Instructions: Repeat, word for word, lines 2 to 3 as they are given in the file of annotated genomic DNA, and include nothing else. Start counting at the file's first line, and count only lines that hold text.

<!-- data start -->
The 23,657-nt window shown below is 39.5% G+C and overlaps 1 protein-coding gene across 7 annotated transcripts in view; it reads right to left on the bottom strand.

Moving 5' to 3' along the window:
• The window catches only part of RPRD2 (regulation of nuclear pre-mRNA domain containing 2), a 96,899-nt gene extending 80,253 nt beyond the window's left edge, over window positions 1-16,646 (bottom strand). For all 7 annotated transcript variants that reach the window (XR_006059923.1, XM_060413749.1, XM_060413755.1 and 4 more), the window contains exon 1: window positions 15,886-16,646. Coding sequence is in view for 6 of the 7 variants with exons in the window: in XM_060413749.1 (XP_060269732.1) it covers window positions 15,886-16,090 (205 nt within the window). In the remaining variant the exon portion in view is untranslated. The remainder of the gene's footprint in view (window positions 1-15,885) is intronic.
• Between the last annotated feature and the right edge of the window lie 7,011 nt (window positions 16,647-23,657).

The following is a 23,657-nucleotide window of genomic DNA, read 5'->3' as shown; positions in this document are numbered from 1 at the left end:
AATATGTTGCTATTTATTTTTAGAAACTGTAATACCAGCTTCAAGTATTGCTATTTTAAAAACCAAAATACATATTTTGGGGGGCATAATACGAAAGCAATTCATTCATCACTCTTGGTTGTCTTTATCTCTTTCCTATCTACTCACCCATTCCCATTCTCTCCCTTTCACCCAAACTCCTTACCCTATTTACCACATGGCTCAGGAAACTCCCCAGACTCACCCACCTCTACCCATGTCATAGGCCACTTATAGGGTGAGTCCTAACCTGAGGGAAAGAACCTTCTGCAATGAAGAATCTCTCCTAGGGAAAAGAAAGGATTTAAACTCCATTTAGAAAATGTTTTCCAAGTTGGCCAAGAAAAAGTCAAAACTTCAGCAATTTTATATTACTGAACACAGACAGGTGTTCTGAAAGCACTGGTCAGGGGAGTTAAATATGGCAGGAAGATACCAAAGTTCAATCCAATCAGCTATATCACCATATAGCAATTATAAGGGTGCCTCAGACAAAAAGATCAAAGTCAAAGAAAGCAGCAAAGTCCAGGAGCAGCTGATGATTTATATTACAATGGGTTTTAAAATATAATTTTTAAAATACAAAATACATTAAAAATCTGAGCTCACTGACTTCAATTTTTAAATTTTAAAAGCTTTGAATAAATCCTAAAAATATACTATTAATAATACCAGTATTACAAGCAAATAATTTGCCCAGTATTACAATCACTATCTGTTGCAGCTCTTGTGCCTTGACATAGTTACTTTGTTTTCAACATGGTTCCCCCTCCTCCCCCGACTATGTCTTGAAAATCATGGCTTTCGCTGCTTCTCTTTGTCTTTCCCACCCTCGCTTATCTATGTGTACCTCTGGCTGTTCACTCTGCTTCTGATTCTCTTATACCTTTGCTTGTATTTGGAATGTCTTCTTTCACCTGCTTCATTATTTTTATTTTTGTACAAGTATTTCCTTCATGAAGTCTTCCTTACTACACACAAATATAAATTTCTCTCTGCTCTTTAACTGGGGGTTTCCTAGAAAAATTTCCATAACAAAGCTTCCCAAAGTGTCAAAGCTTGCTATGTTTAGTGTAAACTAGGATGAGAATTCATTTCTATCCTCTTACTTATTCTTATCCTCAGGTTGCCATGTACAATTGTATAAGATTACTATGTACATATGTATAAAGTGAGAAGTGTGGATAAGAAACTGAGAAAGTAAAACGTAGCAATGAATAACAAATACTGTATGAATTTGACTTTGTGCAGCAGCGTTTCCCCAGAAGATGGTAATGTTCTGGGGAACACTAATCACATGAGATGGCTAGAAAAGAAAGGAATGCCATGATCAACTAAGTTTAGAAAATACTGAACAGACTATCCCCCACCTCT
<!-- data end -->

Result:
Moving 5' to 3' along the window:
• The window catches only part of RPRD2 (regulation of nuclear pre-mRNA domain containing 2), a 96,899-nt gene extending 80,253 nt beyond the window's left edge, over window positions 1-16,646 (bottom strand). For all 7 annotated transcript variants that reach the window (XR_006059923.1, XM_060413749.1, XM_060413755.1 and 4 more), the window contains exon 1: window positions 15,886-16,646. Coding sequence is in view for 6 of the 7 variants with exons in the window: in XM_060413749.1 (XP_060269732.1) it covers window positions 15,886-16,090 (205 nt within the window). In the remaining variant the exon portion in view is untranslated. The remainder of the gene's footprint in view (window positions 1-15,885) is intronic.